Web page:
LED BY Chief Justice John G. Roberts Jr., the Supreme Court on Tuesday gutted a key element of the Voting Rights Act, one of the most potent anti-discrimination tools Congress ever devised. It was an audacious ruling devoid of the restraint the chief justice and his colleagues in the majority should have shown.
Among other things, the act obliges certain states and localities to “pre-clear” any change in electoral policy or procedure with either the Justice Department or a federal court. In its 5 to 4 decision, the court didn’t squash the notion that such a powerful measure could be acceptable. Instead, the majority held that the formula Congress used to determine which jurisdictions to subject to pre-clearance — mostly in the South, with its grotesque history of racial discrimination — was an artifact from the 1960s with “no logical relation to the present day.”
Yet, Congress concluded in 2006, the last time that it reauthorized the Voting Rights Act, that the formula was still very relevant. And, Justice Ruth Bader Ginsburg pointed out in a spirited dissent, federal lawmakers have wide latitude under the 14th and 15th amendments to preserve meaningful access to the vote, particularly against policy or procedural manipulations that limit the franchise of racial minorities. That’s why a previous high-court holding found that those lawmakers could use “any rational means” to combat racial discrimination at the ballot box — a permissive standard.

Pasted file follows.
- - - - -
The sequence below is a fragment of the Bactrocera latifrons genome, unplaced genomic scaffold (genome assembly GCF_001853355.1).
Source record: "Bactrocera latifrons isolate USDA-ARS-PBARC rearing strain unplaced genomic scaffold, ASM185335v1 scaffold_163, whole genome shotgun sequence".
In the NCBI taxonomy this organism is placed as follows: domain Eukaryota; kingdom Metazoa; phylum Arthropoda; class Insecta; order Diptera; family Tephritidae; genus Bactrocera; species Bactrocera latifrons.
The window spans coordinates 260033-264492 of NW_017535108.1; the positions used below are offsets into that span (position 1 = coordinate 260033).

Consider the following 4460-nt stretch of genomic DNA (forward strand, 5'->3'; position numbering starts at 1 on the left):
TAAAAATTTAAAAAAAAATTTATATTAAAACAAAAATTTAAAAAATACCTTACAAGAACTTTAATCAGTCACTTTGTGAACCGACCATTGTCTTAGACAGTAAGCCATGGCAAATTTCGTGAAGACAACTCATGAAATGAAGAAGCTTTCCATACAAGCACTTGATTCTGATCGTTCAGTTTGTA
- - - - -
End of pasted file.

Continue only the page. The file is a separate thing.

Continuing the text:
Congress spent months in 2006 amassing a massive record to show that, even though the first generation of discriminatory voting measures had been eradicated, subtler but significant forms of discrimination in jurisdictions subject to pre-clearance remained “serious and pervasive.” Lawmakers also considered evidence that discrimination still occurs disproportionately in those places. Because people and places change, Congress allowed jurisdictions with 10 years of good behavior to “bail out” of pre-clearance. It also allowed courts to “bail in” jurisdictions if need be. Both were essential elements of the system, allowing it to adapt to changing realities. That was the basis upon which a 390 to 33 majority in a Republican-controlled House and a 98 to 0 majority in a Republican Senate determined that pre-clearance requirements remained rational policy that deserved extension until 2031.
The question in Tuesday’s case, Justice Ginsburg wrote, was who gets to make the judgment about that extension — “this court, or a Congress charged with the obligation to enforce the post-Civil War amendments ‘by appropriate legislation.’ ” Instead of taking a more modest course, perhaps by enhancing the opportunity for jurisdictions to bail out, Justice Roberts and the jurists who joined him instead substituted their reading of the substantial evidence available for that of Congress. That’s not just calling balls and strikes — that’s pushing the batter aside and stepping into his place.
According to the ruling, lawmakers still have room to devise a new formula for determining which states and localities should have to pre-clear their election rules. Lawmakers should proceed, while taking care — both because pre-clearance is as formidable a tool as it is effective and because a skeptical chief justice will be watching.